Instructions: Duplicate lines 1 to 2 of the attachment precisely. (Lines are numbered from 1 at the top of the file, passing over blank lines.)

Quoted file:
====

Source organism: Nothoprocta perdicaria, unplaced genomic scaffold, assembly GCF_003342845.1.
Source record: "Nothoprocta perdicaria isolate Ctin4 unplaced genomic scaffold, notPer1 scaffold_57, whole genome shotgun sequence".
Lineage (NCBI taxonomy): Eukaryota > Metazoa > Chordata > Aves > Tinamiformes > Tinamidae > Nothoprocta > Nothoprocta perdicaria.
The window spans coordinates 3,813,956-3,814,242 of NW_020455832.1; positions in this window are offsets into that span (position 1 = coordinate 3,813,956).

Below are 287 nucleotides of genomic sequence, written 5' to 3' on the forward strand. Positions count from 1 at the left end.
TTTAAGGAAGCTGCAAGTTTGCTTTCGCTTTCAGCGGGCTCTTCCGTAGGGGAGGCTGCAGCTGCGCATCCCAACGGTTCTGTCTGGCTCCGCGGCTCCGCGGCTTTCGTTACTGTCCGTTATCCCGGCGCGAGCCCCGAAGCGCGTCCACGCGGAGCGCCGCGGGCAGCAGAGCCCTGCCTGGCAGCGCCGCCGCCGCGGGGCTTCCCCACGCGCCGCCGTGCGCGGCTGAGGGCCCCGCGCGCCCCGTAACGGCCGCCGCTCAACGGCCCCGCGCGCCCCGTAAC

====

Source organism: Nothoprocta perdicaria, unplaced genomic scaffold, assembly GCF_003342845.1.
Source record: "Nothoprocta perdicaria isolate Ctin4 unplaced genomic scaffold, notPer1 scaffold_57, whole genome shotgun sequence".